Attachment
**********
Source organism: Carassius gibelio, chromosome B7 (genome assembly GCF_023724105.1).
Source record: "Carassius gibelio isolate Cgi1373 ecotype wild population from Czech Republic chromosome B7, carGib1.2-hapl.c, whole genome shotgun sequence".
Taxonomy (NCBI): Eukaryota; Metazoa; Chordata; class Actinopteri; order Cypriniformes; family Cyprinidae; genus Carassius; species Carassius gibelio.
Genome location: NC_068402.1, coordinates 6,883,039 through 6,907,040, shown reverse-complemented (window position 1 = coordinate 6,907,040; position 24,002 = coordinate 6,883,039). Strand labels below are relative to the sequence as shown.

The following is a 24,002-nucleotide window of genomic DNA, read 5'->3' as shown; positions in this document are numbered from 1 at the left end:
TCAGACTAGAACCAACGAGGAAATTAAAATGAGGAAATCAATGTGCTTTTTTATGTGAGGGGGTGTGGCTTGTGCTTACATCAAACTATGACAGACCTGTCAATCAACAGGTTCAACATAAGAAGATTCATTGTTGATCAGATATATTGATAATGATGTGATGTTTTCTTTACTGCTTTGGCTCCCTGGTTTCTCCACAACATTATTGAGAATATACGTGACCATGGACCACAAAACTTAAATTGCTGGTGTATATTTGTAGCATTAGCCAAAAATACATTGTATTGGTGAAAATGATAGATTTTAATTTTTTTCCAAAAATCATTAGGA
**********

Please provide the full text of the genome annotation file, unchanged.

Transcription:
Source organism: Carassius gibelio, chromosome B7 (genome assembly GCF_023724105.1).
Source record: "Carassius gibelio isolate Cgi1373 ecotype wild population from Czech Republic chromosome B7, carGib1.2-hapl.c, whole genome shotgun sequence".
Taxonomy (NCBI): Eukaryota; Metazoa; Chordata; class Actinopteri; order Cypriniformes; family Cyprinidae; genus Carassius; species Carassius gibelio.
Genome location: NC_068402.1, coordinates 6,883,039 through 6,907,040, shown reverse-complemented (window position 1 = coordinate 6,907,040; position 24,002 = coordinate 6,883,039). Strand labels below are relative to the sequence as shown.

The following is a 24,002-nucleotide window of genomic DNA, read 5'->3' as shown; positions in this document are numbered from 1 at the left end:
TCAGACTAGAACCAACGAGGAAATTAAAATGAGGAAATCAATGTGCTTTTTTATGTGAGGGGGTGTGGCTTGTGCTTACATCAAACTATGACAGACCTGTCAATCAACAGGTTCAACATAAGAAGATTCATTGTTGATCAGATATATTGATAATGATGTGATGTTTTCTTTACTGCTTTGGCTCCCTGGTTTCTCCACAACATTATTGAGAATATACGTGACCATGGACCACAAAACTTAAATTGCTGGTGTATATTTGTAGCATTAGCCAAAAATACATTGTATTGGTGAAAATGATAGATTTTAATTTTTTTCCAAAAATCATTAGGA